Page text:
November 29, 2017
Dear Judge Thornton:
RE: Snyder v. Gramiccioni, Docket No. MON-L-2856-16
Thank you for permitting me to appear before the court telephonically on November 17, 2017 to argue against the plaintiff's motion to seal the court record. I have had a chance to review the documents that your office sent me yesterday and would like to bring to the court's attention a rule violation that I believe worked to impermissibly deprive the public of information about the captioned matter for over fifteen months.
The rule at issue is a July 1, 2010 amendment to R.1:38-11 that added the following paragraph (d):
Documents or other materials not exempt from public access under Rule 1:38 may not be filed under seal absent a prior court order mandating the sealing of such documents, and should not be submitted to the court with the motion, which may be filed on short notice, requesting an order to seal.The amended rule establishes that a normally non-exempt record, such a civil complaint, may not be filed under seal unless a prior court order that seals the record has already been entered. Thus, if plaintiff's lawyer, Mr. Cushane, wished for his client's complaint to be sealed, he ought to have first filed a motion that set forth the "good cause" requirements of R.1:38-11. Then, if the motion was granted, he could have filed his client's complaint under an assurance that it would remain under seal unless and until an order to unseal it was entered. If the motion to seal was denied, Mr. Cushane and his client could elect either to proceed publicly or abandon the lawsuit, depending on the level of importance they assigned to the client's privacy.
What Mr. Cushane did, however, was file both the amended complaint and the motion to seal simultaneously on August 16, 2016. (Note: The original complaint, filed on August 4, 2016, was correctly rejected by the Court because it impermissibly identified the adult plaintiff by his initials rather than his full name.) Then, the motion to seal remained pending for more than sixteen months until it was finally adjudicated on November 17, 2017.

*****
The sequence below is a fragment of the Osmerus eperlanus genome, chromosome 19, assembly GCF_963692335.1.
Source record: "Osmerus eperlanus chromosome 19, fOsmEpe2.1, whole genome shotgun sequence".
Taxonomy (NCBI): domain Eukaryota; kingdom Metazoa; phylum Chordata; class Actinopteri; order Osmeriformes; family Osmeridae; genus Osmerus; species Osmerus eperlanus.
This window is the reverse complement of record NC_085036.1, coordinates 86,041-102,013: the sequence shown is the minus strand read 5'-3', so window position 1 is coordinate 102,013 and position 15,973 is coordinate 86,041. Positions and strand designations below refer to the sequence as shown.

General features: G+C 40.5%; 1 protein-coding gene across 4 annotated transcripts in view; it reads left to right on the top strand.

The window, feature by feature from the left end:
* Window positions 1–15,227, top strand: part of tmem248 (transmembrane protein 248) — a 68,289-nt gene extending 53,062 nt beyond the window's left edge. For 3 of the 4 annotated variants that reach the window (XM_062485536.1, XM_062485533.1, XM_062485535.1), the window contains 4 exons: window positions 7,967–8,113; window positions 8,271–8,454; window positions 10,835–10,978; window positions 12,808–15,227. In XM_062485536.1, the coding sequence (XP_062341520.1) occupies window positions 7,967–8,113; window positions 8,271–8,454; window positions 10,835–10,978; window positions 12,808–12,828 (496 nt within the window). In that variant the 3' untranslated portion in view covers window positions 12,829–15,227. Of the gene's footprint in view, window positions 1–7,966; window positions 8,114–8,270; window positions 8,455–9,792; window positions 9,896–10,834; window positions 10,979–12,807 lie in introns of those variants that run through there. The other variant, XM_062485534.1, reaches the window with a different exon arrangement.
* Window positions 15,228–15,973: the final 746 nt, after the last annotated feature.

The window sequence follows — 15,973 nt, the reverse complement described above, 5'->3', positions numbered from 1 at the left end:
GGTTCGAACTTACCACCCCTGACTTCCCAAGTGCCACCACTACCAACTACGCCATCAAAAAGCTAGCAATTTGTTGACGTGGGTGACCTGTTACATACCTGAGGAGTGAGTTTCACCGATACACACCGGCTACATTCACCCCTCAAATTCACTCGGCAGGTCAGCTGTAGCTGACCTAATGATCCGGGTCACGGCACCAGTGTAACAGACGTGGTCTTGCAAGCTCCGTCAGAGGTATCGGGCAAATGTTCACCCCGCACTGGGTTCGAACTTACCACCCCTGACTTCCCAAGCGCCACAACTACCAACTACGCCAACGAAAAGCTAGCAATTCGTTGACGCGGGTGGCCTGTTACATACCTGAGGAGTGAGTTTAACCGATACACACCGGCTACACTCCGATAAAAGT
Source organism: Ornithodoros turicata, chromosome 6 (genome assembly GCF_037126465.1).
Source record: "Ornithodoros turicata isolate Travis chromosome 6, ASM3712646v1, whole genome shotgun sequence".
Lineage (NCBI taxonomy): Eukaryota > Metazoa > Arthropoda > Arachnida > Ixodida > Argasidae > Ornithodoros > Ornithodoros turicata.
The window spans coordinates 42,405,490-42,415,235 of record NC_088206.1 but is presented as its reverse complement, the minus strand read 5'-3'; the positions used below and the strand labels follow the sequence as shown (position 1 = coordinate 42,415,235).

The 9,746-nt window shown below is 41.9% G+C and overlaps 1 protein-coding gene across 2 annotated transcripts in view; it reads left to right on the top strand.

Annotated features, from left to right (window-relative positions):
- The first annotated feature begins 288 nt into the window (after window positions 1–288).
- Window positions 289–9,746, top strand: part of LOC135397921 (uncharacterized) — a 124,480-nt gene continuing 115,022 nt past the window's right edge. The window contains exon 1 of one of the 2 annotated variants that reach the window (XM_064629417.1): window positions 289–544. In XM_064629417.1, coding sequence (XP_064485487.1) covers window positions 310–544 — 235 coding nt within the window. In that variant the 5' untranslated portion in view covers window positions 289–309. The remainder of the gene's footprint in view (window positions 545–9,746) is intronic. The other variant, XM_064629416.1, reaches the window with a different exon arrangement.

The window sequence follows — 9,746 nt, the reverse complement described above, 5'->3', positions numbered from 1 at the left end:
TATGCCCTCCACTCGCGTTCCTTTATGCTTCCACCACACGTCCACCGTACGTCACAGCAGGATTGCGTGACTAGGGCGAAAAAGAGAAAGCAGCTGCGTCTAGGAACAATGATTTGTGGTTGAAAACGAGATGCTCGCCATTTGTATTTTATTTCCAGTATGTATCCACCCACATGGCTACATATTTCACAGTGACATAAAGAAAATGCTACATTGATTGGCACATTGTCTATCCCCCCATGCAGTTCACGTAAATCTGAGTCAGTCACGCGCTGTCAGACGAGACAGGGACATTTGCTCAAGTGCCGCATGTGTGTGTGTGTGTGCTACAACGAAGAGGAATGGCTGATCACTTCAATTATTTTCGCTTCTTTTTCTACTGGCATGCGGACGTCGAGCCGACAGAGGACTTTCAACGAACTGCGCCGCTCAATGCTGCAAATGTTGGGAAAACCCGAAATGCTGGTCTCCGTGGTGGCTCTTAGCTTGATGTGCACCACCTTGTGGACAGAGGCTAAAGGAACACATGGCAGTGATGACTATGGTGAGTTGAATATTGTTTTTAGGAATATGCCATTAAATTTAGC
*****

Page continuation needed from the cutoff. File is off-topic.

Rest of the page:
Mr. Cushane's motion filing, which violated the rule's admonition (i.e. "[records for which sealing is sought] should not be submitted to the court with the motion"), also had the unfortunate effect of being treated by the Monmouth County Prosecutor's Office (MCPO) as the equivalent of a sealing order.
On October 23, 2017, my non-profit organization submitted an Open Public Records Act (OPRA) request to the MCPO for records that were filed in this case. Even though no sealing order had yet been entered, Jennifer Lipp, the MCPO's records custodian, denied the OPRA request on the strength of Mr. Cushane's pending motion. In her October 23, 2017 e-mail, she wrote: "I have a duty to protect people’s privacy interests including medical, mental health, substance addiction, domestic violence, among other privacy interests. The motion is pending. Unless Judge Thornton tells the lawyers involved that she is not going to seal the record, I am not going to release them. Knowing there is a pending motion before the Assignment Judge could also be an ethical violation for me. Once Judge Thornton rules, I will let you know."
In other words, Ms. Lipp treated the pending motion as a fait accompli even though it had not yet been adjudicated. Had Mr. Cushane abided by R.1:38-11(d), the sealing motion would have been determined shortly after the August 2016 filing and Ms. Lipp's grant or denial of the OPRA request would have been dictated by the court's decision to grant or deny that motion.
At this point, I seek no remedy because, even though my access to these records was delayed for about a month I have now received them. I write only to inform the court of the denials and delays that the public faces when R.1:38-11 is disobeyed. I ask that the court keep my concerns in mind going forward.
Very truly yours,
cc. Thomas Cushane and Jennifer Lipp